Non-neurogenic SVZ-like niche in dolphins, mammals devoid of olfaction
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Adult neurogenesis has been implicated in brain plasticity and brain repair. In mammals, it is mostly restricted to specific brain regions and specific physiological functions. The function and evolutionary history of mammalian adult neurogenesis has been elusive so far. The largest neurogenic site in mammals (subventricular zone, SVZ) generates neurons destined to populate the olfactory bulb. The SVZ neurogenic activity appears to be related to the dependence of the species on olfaction since it occurs at high rates throughout life in animals strongly dependent on this function for their survival. Indeed, it dramatically decreases in humans, who do not depend so much on it. This study investigates whether the SVZ neurogenic site exists in mammals devoid of olfaction and olfactory brain structures, such as dolphins. Our results demonstate that a small SVZ-like region persists in these aquatic mammals. However, this region seems to have lost its neurogenic capabilities since neonatal stages. In addition, instead of the typical newly generated neuroblasts, some mature neurons were observed in the dolphin SVZ. Since cetaceans evolved from terrestrial ancestors, non-neurogenic SVZ may indicate extinction of adult neurogenesis in the absence of olfactory function, with the retention of an SVZ-like anatomical region either vestigial or of still unknown role.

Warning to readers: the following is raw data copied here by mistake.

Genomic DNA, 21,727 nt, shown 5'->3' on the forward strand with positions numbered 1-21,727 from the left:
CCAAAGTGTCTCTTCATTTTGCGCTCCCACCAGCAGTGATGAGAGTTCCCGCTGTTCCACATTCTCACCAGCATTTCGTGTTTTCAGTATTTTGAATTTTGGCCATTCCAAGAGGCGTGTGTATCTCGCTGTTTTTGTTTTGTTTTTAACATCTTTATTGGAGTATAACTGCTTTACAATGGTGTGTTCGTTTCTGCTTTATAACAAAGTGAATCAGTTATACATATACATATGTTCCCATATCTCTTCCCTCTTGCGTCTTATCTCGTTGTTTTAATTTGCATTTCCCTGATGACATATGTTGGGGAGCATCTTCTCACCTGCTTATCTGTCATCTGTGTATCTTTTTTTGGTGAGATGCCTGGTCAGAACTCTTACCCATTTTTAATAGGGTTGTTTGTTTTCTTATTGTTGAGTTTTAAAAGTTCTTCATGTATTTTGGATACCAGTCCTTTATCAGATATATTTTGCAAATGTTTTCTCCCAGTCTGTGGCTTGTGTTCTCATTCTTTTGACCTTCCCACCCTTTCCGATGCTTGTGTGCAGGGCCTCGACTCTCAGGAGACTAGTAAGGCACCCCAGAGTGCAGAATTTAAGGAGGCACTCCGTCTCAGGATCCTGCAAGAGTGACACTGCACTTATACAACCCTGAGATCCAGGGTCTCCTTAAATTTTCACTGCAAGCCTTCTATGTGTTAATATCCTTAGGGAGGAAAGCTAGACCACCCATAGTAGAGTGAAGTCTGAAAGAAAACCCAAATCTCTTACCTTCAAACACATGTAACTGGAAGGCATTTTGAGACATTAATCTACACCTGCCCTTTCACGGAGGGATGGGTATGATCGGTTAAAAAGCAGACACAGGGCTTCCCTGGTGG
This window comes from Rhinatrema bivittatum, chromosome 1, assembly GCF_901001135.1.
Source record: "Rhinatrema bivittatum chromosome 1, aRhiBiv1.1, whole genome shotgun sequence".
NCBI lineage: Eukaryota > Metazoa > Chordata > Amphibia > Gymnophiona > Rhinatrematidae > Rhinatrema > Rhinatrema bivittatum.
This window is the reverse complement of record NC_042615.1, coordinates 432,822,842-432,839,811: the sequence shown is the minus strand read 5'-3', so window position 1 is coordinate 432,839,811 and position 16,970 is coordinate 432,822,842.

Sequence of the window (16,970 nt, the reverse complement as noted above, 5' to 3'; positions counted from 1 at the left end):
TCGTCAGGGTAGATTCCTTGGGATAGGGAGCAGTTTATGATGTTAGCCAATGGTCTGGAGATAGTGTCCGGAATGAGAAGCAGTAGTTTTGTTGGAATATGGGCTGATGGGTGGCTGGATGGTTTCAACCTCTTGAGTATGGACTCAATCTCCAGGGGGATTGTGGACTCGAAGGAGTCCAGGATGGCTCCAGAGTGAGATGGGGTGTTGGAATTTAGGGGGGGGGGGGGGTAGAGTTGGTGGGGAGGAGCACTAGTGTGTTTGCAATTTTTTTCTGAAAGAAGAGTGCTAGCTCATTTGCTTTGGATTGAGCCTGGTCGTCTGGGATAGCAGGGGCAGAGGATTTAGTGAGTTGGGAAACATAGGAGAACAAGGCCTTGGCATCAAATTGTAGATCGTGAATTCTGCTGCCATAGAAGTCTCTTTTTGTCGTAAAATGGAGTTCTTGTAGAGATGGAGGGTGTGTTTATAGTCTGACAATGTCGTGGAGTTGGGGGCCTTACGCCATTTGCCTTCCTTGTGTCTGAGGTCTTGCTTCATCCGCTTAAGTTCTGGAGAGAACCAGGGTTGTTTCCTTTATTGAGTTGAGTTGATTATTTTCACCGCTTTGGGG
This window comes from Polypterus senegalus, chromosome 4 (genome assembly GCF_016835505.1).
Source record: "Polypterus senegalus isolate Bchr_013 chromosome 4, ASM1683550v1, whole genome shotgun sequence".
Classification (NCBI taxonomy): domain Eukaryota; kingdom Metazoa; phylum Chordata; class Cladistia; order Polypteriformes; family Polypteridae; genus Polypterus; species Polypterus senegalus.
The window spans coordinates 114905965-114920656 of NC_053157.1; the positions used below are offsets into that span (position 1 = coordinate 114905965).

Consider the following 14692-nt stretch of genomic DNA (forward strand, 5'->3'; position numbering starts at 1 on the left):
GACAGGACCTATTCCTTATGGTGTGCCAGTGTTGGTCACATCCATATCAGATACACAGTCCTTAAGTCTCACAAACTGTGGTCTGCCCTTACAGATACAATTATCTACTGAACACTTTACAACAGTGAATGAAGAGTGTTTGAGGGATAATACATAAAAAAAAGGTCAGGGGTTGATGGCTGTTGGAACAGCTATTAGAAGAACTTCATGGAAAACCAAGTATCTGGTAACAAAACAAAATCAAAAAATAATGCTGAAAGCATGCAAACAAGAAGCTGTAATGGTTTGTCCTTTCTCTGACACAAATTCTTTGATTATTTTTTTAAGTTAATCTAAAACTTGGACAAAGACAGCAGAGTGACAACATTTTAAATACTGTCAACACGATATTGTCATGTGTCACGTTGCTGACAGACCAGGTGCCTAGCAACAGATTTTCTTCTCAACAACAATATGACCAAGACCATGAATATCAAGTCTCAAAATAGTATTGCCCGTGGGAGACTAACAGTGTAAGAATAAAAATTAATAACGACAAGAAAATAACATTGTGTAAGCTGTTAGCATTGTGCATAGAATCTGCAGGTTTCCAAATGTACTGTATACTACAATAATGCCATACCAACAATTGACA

KeywordsAdult neurogenesis Olfactory bulb Cetaceans Subventricular zone Brain plasticity Evolution Doublecortin
The authors thank Fondazione CRT for financial support (Bando Ricerca e Istruzione 2014), the University of Turin (PhD programme in Veterinary Sciences), and the MMMTB of the University of Padova for supplying tissue samples of the dolphin brain. Special thanks to Antonella Peruffo, Mattia Panin, Stefano Montelli, Maristella Giurisato for their help in gathering and handling the dolphin brain specimens, to Silvia Messina and Chiara La Rosa for technical help in the cryostat sectioning, and to Telmo Pievani for reading the manuscript.
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